Does the following sound familiar? Your phone wakes you up in the morning with an alarm. You immediately go to your weather app: rain today, better bring an umbrella. Next, Google Maps gives you a detour from a traffic-filled highway as you commute to work. Around noon, your smartwatch reminds you that you haven’t walked more than 20 steps in the past two hours so you take a break and walk around the block. That evening you ask Siri to read the next day’s agenda as you get ready for bed.
Through these micro-prompts and conveniences, we’re slowly giving up our free will to machines. The Internet of Things (IoT), deep learning and augmented reality will accelerate to transcend medicine, and even law enforcement and the punishment of crimes.
Philosophers have debated the existence of free will for centuries. Modern-day psychology and technology have attempted to comprehend the dichotomy of free will versus predetermination.
The concepts of free will and predetermination are now up for interruption by ‘technology nannies’.
Smartphone users already give up their geographic location, who they are with physically, with whom they communicate, and their personal interests. It is perceived as passive, but these personalised services are very active influencers in people’s behavior.
Tomorrow’s Siri will not be passive – it will be active in our lives, and it will have greater potential to disrupt consumers’ free will or predetermined path. One day, you will not know how you lived without it. Here are three things it will transform.
1. Crime and punishment
The right to due process is absolute in our country, however the costs of locking up nonviolent offenders is staggering. In the future there may not be a need for so many jails and prisons.
Of course the most violent offenders will still be locked away, but non-serious offenders’ punishment could a 24-7 robotic parole officer – a machine that is present in the offender’s life for a given criminal sentence.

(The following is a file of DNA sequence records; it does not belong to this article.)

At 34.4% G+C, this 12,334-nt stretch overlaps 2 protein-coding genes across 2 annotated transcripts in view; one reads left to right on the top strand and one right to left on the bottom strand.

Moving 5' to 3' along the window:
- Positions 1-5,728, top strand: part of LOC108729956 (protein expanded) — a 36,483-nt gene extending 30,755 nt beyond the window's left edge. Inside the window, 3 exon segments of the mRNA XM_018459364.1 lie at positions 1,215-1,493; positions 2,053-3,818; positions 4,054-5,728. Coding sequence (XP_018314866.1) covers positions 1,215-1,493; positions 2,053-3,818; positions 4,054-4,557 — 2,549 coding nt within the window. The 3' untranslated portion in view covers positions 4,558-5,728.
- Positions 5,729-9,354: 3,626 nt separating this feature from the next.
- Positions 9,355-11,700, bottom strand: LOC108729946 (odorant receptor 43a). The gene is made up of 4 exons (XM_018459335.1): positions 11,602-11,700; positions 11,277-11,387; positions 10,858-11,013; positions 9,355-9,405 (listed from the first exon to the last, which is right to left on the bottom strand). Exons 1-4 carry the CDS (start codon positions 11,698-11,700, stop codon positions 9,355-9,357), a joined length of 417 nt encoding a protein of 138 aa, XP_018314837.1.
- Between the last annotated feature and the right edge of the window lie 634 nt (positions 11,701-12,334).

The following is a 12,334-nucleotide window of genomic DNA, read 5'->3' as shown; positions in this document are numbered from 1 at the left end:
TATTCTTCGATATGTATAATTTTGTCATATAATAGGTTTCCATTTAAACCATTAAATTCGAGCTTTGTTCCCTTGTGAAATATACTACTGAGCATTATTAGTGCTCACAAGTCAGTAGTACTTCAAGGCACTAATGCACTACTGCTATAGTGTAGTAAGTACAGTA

It will have access to a person’s biometrics, blood chemistry and location, and will also know who they are interacting with electronically and in person.
Tomorrow’s parole officer will be an electronic nanny that will detail a convict’s every move and know when to interrupt based on predictive intelligence.
It will attempt to interrupt the offenders directly and could call in the authorities. This offers society a much more civil approach to dealing with crime and punishment.
Tomorrow’s healthcare providers, pharmaceutical companies and medical equipment manufacturers will create data-driven products that will act as 24-7 care teams for patients.
Your doctor will prescribe a virtual doctor to watch over your vitals and other behaviors. Your phone will ring and a soothing voice will inform you to go home and relax as it monitors your heart rate and blood pressure.
All the while your biometric analysis is being performed and provided to your healthcare team. Your personal healthcare nanny will remind you of your doctor appointments and if you have taken your medication.
This service could extend human lifespan by 15 years, but only if we allow the machine to interrupt our free will.
Electronic nannies will one day help us deal with anxiety, depression and addictions. They could talk you out of that piece of cake or sooth a bad day.
A machine could even be developed to assist in the loss of a loved one. It could learn your habits, your voice tones and your emotional responses, so when your time comes to an end your friends and family could say goodbye.
Addicted to the machine
Will people fall in love with their electronic nannies as Joaquin Phoenix did in the movie Her? Will they become an addiction?
Most people are already addicted to a machine: their smartphone. And their life would be thrown a curve is they lost it.
>See also: How artificial intelligence is growing up
If we have free will we will be in control of our electronic nannies and have the power to turn them off. There will also have to be some guidelines and governance that does not allow the machine to make actual decisions for us. Humans must be in control.
For example, your doctor will make the final diagnosis and not your electronic doctor. Humans will be in control even though some think we are predestined in our paths.
It is time for the machines to help us deal with our problems and assist in our daily lives. It is time to accept that the machine might be a part of who you are, a symbiosis.
In the next ten to 20 years, machines will seamlessly be a part of our lives. They will interrupt us in amazing and healthy ways. And in the end, it is no reason to despair.
Sourced from John Thuma, director of analytics, Teradata